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“Whatever you think or say, you’re wrong; it’s the opposite,” said our 14 year-old guide as we walked the lanes of Varanasi. Attempting to describe this multifaceted nation and my relationship to it is impossible. India is a country of paradoxes where extremes are at play.
Writers often apologize for not being able to clearly explain the intricacies that make up this country of over one billion people, where the middle class now constitutes one quarter to one third of the population and English is the common language in cities and tourist areas.
India’s draw is complex; we can’t understand it within the frame of reference of our Western minds, and that is part of what pulls us in. Once our constant internal analysis abates, we’re more open to flowing with what is unfolding around us. To say that the environment there is over stimulating would be an understatement. People, vehicles, cows, even the colours are de trop, but my approach has been, “bring it on”. I was thirsty for India after waiting for her so long and I wanted to soak in every tiny little detail.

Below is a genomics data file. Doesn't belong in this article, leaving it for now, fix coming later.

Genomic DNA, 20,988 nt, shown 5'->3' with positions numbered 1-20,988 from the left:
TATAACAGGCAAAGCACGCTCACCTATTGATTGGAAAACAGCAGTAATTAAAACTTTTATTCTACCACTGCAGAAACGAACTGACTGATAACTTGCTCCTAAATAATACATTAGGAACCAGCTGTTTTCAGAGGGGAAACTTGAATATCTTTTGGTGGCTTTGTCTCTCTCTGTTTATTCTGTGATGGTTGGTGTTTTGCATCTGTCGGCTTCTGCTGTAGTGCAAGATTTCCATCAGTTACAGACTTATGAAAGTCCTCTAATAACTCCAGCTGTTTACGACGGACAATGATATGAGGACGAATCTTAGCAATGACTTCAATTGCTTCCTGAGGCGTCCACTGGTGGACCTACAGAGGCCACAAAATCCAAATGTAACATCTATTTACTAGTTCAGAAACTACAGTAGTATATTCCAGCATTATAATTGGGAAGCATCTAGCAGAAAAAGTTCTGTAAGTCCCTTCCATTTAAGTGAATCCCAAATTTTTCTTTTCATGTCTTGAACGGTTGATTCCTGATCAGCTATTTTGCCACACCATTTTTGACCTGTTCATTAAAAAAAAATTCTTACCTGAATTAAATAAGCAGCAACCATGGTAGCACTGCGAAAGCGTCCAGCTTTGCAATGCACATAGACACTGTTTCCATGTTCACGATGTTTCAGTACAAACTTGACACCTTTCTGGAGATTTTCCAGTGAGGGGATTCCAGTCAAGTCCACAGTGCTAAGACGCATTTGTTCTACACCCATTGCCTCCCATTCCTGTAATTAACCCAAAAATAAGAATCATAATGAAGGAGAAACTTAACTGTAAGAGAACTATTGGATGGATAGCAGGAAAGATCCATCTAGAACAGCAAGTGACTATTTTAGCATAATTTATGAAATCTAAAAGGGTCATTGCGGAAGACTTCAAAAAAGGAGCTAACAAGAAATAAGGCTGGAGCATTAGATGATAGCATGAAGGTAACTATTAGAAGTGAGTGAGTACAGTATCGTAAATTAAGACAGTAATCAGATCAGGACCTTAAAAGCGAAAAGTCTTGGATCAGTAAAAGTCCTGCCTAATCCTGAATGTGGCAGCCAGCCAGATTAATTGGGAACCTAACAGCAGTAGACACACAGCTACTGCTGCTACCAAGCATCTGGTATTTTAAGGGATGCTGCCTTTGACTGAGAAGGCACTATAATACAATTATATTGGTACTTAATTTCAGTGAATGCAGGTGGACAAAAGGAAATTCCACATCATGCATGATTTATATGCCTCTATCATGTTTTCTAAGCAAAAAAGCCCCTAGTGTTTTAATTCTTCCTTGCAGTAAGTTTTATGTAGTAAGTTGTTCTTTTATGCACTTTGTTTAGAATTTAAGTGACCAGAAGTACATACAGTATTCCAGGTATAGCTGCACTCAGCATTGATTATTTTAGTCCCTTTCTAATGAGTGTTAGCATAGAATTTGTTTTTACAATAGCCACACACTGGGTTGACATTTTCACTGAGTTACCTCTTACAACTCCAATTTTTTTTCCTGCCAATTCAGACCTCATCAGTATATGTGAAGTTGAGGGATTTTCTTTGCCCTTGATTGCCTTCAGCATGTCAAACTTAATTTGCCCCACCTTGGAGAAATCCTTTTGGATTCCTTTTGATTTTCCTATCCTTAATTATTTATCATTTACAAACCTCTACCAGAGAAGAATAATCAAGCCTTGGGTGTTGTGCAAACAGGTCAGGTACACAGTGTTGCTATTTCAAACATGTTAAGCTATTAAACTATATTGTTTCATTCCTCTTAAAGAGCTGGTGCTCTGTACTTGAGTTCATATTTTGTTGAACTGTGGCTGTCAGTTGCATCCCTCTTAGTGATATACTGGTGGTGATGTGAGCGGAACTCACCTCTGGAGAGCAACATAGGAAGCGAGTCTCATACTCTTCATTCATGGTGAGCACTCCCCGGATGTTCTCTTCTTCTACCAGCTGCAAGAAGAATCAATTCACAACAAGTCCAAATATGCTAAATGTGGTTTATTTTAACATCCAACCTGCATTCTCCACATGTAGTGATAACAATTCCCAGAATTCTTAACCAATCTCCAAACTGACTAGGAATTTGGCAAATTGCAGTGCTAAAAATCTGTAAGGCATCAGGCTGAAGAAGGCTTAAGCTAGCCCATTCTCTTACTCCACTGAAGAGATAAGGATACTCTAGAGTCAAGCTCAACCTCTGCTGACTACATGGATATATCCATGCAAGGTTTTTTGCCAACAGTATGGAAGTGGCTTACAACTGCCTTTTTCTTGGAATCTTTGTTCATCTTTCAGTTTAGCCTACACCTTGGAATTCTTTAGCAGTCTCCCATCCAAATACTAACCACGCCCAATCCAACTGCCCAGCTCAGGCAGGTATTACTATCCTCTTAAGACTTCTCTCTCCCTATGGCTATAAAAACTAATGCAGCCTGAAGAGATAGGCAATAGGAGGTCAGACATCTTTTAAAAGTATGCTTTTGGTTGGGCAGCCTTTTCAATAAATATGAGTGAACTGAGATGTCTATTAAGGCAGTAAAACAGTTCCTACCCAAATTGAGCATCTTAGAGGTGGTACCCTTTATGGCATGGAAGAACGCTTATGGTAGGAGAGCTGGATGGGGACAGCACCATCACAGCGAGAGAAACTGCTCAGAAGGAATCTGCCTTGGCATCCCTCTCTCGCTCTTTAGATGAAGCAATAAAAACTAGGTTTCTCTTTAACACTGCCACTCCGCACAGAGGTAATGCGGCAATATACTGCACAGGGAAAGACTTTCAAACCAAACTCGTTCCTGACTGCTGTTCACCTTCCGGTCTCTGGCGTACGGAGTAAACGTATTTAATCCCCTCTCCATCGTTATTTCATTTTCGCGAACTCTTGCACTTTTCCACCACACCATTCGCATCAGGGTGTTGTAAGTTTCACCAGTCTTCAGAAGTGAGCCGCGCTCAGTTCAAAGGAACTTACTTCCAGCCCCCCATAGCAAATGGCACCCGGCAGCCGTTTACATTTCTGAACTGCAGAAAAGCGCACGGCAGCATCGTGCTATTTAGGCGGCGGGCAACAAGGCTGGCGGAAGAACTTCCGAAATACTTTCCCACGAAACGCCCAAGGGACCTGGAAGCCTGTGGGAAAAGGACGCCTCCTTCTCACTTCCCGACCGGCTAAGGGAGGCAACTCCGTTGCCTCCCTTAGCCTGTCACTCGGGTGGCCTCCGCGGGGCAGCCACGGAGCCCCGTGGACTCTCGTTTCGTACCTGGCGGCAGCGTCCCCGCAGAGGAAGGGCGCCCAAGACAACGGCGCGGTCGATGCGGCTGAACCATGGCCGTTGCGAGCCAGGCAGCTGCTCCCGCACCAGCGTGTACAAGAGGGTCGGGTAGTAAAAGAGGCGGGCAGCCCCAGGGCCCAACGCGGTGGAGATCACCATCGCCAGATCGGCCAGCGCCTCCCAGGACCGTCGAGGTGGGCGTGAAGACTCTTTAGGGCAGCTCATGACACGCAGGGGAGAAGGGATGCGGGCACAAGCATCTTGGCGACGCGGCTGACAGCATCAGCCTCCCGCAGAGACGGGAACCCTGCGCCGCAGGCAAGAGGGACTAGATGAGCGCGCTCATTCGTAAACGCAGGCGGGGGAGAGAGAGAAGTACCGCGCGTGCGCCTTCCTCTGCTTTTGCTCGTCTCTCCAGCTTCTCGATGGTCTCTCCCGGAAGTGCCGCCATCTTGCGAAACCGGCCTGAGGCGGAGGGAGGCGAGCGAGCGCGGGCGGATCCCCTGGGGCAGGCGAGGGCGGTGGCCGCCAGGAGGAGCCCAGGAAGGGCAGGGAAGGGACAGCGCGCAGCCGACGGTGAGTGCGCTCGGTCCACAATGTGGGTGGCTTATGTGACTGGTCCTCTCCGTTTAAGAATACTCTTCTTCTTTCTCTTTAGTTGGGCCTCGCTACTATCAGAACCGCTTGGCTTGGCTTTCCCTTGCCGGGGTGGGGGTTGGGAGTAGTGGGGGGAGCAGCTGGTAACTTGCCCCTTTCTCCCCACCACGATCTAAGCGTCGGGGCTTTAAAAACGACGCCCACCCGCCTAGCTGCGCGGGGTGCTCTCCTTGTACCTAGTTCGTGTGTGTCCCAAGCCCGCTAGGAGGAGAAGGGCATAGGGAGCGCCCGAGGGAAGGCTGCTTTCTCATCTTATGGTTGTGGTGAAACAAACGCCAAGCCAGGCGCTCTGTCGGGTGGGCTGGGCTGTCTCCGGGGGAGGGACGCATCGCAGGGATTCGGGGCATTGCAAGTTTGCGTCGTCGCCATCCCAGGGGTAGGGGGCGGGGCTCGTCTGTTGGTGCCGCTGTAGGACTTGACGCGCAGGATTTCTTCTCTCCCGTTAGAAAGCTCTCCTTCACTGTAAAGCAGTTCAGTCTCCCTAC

India is very rich and very poor, spiritual yet also extremely material, beautiful but also ugly. The welcoming hospitality we felt everywhere helped to counteract the overload, the frustrations and the oxymorons of the country.
For as long as I can remember I’ve had a preoccupation with India and its people, feeling drawn to go there. Life intervened, and my first visit did not take place until I was well into midlife. It was worth the wait, and I viewed it with different eyes than I would have at a younger age.
I’ve always felt quite certain that numerous past lives have been spent in India, and my immediate affinity and strong connection to the country and to the Indian and Tibetan people living there pointed to this. Later a friend, a talented professional psychic, confirmed this for me.